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Julian Michael Hodgson vs Simen Agdestein
Lloyds Bank op (1986), London, rd 7
Hungarian Opening: General (A00)  ·  1-0


Click Here to play Guess-the-Move
Given 9 times; par: 39 [what's this?]

Annotations by John Nunn.      [5 more games annotated by Nunn]

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find similar games 638 more games of S Agdestein
sac: 21.Ne5 PGN: download | view | print Help: general | java-troubleshooting

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Kibitzer's Corner
< Earlier Kibitzing  · PAGE 3 OF 3 ·  Later Kibitzing>
Nov-20-11  FlashinthePan: I may still be missing something but, what if Black simply plays 21... Rhf8 to prevent 22.Rf7?
Nov-20-11  sevenseaman: Perhaps the "Insane" label was well-merited after all. The Nunn annotation dubiously confirms that the solver may have been right. It acts like an opiate and tends to keep him from post-game open-minded analysis.
Nov-20-11  CHESSTTCAMPS: To play the the puzzle position against Crafty EGT, use the following link:

Crafty finds a flaw in my A line. The line 21.Ne5 Rhf8 (also suggested by other kibitzers) will require a new link.

Premium Chessgames Member
  Marmot PFL: <CHESSTTCAMPS> I couldn't beat it.
Nov-20-11  Patriot: <scormus> Thanks! I agree with you. I would say that instinct helps guide strong players to meaningful moves.
Nov-20-11  ounos: For some reason, the move and a couple points about it, clicked to me in less than 2 seconds. I'm not kidding! (But then, the main point was obvious to a degree, it's the details that need to he worked out, lets see)
Nov-20-11  ounos: Wow, 22. ...Bf3, a gem for a defence
Nov-20-11  CHESSTTCAMPS: <Marmot PFL> Neither could I. I believe the position should be drawn with best play, but there are many ways for white to lose if he overreaches. White starts a pawn down and the black knight can be dangerous in many lines.
Nov-20-11  psmith: I spent a lot of time on this and came up with this:

21. Ne5 leaps out at me. Does it work? 21… Kxe5 22. Rf7 Bd5 (forced to stop 23. f4# [I now see I didn’t notice the Bf3 defense…]) 23. c5 followed by 24. f4# (23…f4 24. gxf4 is still #). 21…Rhf8 22. f4 Bxg2 23. Rh7 (idea 24. Rdd7) Bd5 24. cxd5 cxd5 25. Nd7+ Kg6 26. Nxf8 Rxf8 27. Rxb7 should win, though there may be better. 21…Raf8 22. f4 Bxg2 23. Rxb7 (idea Rdd7) Bd5 (23… c5 24. Rxa7 is not better) 24. cxd5 cxd5 25. Nd7+ Kg6 26. Nxf8+ Rxf8 27. Rxa7 again should win. BUT:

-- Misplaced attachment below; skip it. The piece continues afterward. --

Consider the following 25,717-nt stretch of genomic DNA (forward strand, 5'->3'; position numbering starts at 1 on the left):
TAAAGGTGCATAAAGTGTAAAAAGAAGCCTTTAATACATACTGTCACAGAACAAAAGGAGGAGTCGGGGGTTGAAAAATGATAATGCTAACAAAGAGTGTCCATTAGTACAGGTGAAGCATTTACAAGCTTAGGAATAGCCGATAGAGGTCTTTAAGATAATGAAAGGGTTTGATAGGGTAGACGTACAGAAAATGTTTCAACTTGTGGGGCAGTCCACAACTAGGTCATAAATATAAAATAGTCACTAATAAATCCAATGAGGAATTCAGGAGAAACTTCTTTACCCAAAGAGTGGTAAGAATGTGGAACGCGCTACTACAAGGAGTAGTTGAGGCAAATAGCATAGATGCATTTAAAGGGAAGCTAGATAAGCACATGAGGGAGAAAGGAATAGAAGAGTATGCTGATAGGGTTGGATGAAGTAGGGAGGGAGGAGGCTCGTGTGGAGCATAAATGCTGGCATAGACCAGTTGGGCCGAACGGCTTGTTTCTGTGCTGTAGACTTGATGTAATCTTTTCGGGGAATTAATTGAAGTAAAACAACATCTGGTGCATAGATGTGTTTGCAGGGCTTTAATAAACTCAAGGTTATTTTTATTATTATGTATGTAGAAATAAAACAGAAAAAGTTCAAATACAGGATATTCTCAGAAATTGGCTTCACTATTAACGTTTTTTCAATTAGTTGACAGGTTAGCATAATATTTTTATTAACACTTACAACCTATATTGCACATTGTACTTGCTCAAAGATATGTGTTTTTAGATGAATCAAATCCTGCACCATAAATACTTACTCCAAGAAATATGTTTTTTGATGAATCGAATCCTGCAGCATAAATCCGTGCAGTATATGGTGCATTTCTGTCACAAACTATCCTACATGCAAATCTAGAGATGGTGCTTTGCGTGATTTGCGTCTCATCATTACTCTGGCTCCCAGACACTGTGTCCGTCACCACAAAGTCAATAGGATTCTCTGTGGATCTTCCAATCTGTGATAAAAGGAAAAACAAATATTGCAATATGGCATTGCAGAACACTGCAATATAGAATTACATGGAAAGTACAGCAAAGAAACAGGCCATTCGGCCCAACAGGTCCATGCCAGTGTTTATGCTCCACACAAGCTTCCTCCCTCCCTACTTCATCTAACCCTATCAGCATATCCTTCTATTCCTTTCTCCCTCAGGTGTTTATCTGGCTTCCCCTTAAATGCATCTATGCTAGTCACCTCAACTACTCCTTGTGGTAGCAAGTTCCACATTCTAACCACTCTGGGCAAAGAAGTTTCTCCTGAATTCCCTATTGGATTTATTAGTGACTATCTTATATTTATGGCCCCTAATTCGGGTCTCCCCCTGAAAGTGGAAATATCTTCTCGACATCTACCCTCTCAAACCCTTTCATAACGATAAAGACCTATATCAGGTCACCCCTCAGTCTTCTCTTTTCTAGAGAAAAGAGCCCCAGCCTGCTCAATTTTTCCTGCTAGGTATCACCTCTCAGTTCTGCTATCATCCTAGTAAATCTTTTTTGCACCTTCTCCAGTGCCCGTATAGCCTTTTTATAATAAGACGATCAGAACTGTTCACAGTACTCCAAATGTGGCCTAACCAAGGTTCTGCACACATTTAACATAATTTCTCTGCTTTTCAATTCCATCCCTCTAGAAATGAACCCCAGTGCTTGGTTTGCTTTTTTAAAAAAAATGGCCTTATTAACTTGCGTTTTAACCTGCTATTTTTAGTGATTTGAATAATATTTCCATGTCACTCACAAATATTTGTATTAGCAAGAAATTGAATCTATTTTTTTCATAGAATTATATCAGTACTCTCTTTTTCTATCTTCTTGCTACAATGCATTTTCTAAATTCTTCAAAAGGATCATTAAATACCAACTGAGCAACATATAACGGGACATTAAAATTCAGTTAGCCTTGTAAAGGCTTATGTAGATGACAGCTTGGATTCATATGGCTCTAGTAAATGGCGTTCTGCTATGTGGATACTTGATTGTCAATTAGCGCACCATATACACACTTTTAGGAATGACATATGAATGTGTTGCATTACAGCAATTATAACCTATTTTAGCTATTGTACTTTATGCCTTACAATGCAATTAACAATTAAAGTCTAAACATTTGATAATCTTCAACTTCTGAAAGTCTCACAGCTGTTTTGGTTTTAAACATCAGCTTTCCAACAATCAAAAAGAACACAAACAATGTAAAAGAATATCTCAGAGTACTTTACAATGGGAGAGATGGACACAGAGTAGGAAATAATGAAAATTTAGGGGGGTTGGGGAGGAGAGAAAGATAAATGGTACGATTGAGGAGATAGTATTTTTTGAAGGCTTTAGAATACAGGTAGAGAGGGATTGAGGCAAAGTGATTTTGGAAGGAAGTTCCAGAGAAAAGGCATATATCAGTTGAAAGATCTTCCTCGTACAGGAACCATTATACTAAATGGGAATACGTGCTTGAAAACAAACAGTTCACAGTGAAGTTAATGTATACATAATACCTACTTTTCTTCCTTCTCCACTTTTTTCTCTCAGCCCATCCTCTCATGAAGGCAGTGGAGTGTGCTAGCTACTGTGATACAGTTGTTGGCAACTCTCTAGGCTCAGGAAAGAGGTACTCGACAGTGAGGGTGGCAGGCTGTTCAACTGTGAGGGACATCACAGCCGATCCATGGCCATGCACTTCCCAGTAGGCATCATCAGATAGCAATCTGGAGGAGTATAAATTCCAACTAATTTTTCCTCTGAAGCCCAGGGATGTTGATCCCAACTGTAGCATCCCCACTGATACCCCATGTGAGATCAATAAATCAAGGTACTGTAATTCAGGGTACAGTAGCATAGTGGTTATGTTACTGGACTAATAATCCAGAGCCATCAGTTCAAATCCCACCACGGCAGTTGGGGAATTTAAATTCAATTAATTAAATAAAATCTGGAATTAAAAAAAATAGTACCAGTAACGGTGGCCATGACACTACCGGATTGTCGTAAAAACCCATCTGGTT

21…Bxg2 22. Rf7+ Kg5 (22…Kxe5 23. f4# again) 23. Rg7+ Kh5 (23… Kf6 24. Rg6+ Kxe5 25. f4#; 23…Kf6 24. Rg6+ Ke7 25. Rd7+ 26. Ke8 Rxe6 27. Kf8 Rf7+ 28. Kg8 Rg6#; #; 23…Kf6 24. Rg6+ Ke7 25. Rd7+ Kf8 26. Rxe6 and mate is unstoppable). Black’s King is trapped, the only question is how to get a piece into position to check and mate. I struggled with this and didn’t crack it. The best I came up with was 24. Rd4 (24. Nd3 e5; 24. Nf7 Raf8; 24. Ng6 e5) Be4 25. f3 Rhg8 and I couldn’t break through.

Nov-20-11  psmith: <CHESSTTCAMPS>: Nice analysis.
Premium Chessgames Member
  Pawn and Two: 21.Ne5 certainly looks strong, but Fritz indicates a very probable draw after 21.Ne5 Kxe5 22.Rf7, (.47) (31 ply) 22...Bf3! 23.Bxf3 Rgd8 24.Rfd7 Rxd7 25.Rxd7 Kf6 26.Rxb7 Rd8 27.Bxc6 Nc1, (.36) (.30) 28.Bd7 Nxb3 29.Rxb3 Rxd7 30.f4 Rc7.

Also, after 21.Ne5 Kxe5 22.Rf7 Bd5, Fritz again indicates a very probable draw: (.49) (31 ply) 22...Bd5 23.c5 Bf3 24.Bxf3 Raf8 25.Rxb7 f4+ 26.gxf4+ Rxf4 27.Bxc6 Nb4 28.Bh1 Nc2+ 29.Ke2 Rc8, (.37) (27 ply) 30.c6 Nd4+ 31.Ke3 Nf5+ 32.Kd3 Rd4+ 33.Ke2 Rxd1 34.Kxd1 Nd4 35.Rxa7 Nxc6 36.Bxc6 Rxc6, (.36) (28 ply) 37.Kd2 Rd6+ 38.Kc3 Rc6+ 39.Kb2 Kd6 40.Ra4 Kd5, or (.36) (28 ply) 37.Ra2 Kd6 38.Kd2+ Ke7 39.Re2 Rd6+ 40.Kc2 Rd4 41.f3 Rf4.

Last week's Sunday "insane level" puzzle, Short vs Anand, 1993 was for White to play, but through an almost insanely difficult variation, it turned out that Black could draw!

This week's "insane level" puzzle is again for White to play. However, by a very difficult line of defense, it again appears that Black can save the day and draw!

Could it be that it is actually these draws by Black that are the correct solutions to these two puzzles, and the real insane part of these two "insane level" puzzles!

Nov-20-11  Yodaman: I had Crafty play black as well ( ) and it's a draw.
Nov-21-11  sevenseaman: <psmith> A good, hard worked analysis.

From your various ideas I got this;

<21. Ne5 Bg2 22. Rf7+ Kg5 23. Rg7+ Kh5 24. Rd4> (plan Rh4#)<24...Be4 25. f3 c5 26. g4+ Kh4>(fxg4 releases the R, Rxe4) <27. Ng6+ Kh3 28. Nf4+ Kh4 or Kxh2 29. Rd2 (Rd2+)> winning

click for larger view

I leave it to you and others to pick holes if there are any.

Nov-21-11  Al2009: <Patriot>
To be honest, it took me a minute or something, to discover 21.Ne5!, but just because Chessgames "warned" me before, like saying: "Ehi guy! Here you can find a very difficult and winning move for White!", and then I immediately thought: "Ah ah, let me look for a sac, or unusual move, or similar!" And so, mental attitude is very important. As you said, unfortunately no chess-puzzle column tells you how was clock situation for both players, and other relevant information, because in a real game you have to spend no more than some minutes (average) for each move (unless you are really sure that you have a decisive move/situation before you, and you can allow yourself to spend 30/40 minutes or so to find it). I'm sure that, in such a position, in a real game, many players (including myself) would have quickly played moves like 21. Rxb7, or 21. Nh4 (with idea 21... Bxg2 22. Nxg2 and then Nf4/Rd6) which are playable moves as well...